20 February. 2020 • Category: Running | Addiction | Mental Health | Recovery | Mindfulness | Anxiety | Authenticity | Sobriety
Like a lot of people I was shocked to hear of the sudden passing of Caroline Flack a few days ago. You don’t have to be a fan or even have liked her to be taken aback at what happened, and regardless of the issues she has had in the press, it has to be acknowledged that she was a young woman, with a family who cared about her and a life in front of her. It’s deeply saddening to think for her it was all too much.
Whenever I saw Caroline on TV I often thought she looked a bit fragile. She had a very good exterior, don’t get me wrong, but there was something there that made me feel like she was similar to me. For a long time I was also good at projecting what I thought people wanted to see, and how I wanted to be perceived when I was shaking on the inside. I was a firm believer of the saying, “Fake it until you make it.” I felt that if you could push through it would make it easier to do it next time, and the time after, until eventually it became second nature and you just did it without worrying. I wonder if Caroline was like that? I’m not sure, I don’t know, and it isn’t my place to know, but I do know that there was more there than met the eye. But then there often is with many people.
I think it is frustrating and saddening in the day and age we live in that there isn’t more help for people that need it. Actually it makes me angry that there isn’t. We are all super connected by the internet and social media and yet many of us are actually lonely. It makes no sense. Mental health is discussed and we are told to open up and talk about things, yet who is really there to listen? Our friends and family aren’t qualified and can only do the best they can with the knowledge they have. I for one have asked for professional help over the years several times and been brushed off. Waiting lists are often too long, and if you’re like me, once you’ve been turned away one too many times, you take matters into your own hands and refuse to ask for help anymore. My approach doesn’t help matters, in fact it probably just contributed to the isolation I felt. I just wonder, if I had proper help with my mental health when I had asked for it, if I might have got better sooner, rather than still be dealing with it now after years of self-medicating with alcohol. It takes a lot to ask for help though, and to be turned away knocks you at the very least, possibly making you feel like you’re a time waster. I know I felt like that.
Addiction is not the same thing as suicide, but people aren’t the same either. They each have their own experiences and their own ways of dealing with things. People adapt to their circumstances, and sometimes they stop adapting because they can’t do it anymore. It seems like people are talking more now in the wake of Caroline’s death about being kind, which I admire, and it would be amazing if something good could come from something so sad. I wonder though really, how much will change. It sounds cynical, but what difference will it really make? For real change, we need to educate our children more, to be kind and accepting, but at the very least to tolerate difference. Teenagers can be particularly unkind if someone doesn’t fit in, and often it is just due to a lack of understanding, rather than an innate unkindness or need to be hurtful. Nothing will change overnight, and the problem is, no one thinks it will happen to them, or to their friend, until it does. And then it is often too late.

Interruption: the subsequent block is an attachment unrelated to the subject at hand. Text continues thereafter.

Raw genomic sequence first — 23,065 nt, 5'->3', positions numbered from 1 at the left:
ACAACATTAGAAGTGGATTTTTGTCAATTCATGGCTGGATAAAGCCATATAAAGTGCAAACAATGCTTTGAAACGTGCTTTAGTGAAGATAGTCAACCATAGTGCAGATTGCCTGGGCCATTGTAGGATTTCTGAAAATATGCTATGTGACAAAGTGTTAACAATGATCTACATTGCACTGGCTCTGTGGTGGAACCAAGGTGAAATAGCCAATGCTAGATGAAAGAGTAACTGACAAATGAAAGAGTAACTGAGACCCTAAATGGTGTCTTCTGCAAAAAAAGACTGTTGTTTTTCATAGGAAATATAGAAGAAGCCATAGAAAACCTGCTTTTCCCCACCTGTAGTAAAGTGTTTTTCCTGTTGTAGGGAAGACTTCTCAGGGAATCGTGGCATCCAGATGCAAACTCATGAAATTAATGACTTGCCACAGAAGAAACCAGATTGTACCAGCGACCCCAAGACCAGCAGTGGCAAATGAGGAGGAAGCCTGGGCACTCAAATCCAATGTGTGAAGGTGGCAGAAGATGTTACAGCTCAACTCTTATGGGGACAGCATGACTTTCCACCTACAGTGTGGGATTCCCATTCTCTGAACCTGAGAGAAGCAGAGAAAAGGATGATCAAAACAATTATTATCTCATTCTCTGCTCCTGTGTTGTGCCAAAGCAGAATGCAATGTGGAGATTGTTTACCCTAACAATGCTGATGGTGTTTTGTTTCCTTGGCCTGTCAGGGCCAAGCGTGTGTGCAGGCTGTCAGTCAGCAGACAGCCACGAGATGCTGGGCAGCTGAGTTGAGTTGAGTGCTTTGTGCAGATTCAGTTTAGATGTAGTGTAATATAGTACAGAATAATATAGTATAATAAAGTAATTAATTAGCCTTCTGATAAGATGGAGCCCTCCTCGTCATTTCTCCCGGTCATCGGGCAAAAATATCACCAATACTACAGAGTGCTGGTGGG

So I hope that the hashtag of the moment will encourage more kindness, and that everyone will in general #bekind to each other. No one knows what is going on behind closed doors, or behind a carefully constructed mask. Often the most vulnerable people are the ones most likely to put up a convincing act. It doesn’t mean they are strong, it just means they are good at hiding their weakness. But because of this, it is often these people that are missed, because they look okay to the outside world.
Maybe we can just try to remember that when we go about our daily lives. Just to look a bit closer sometimes and not assume. Maybe we can stop for a second and ask if someone is okay, and actually listen to them when they tell us? Maybe I’m hoping for too much? It’s just my thoughts after all.
Thanks for reading!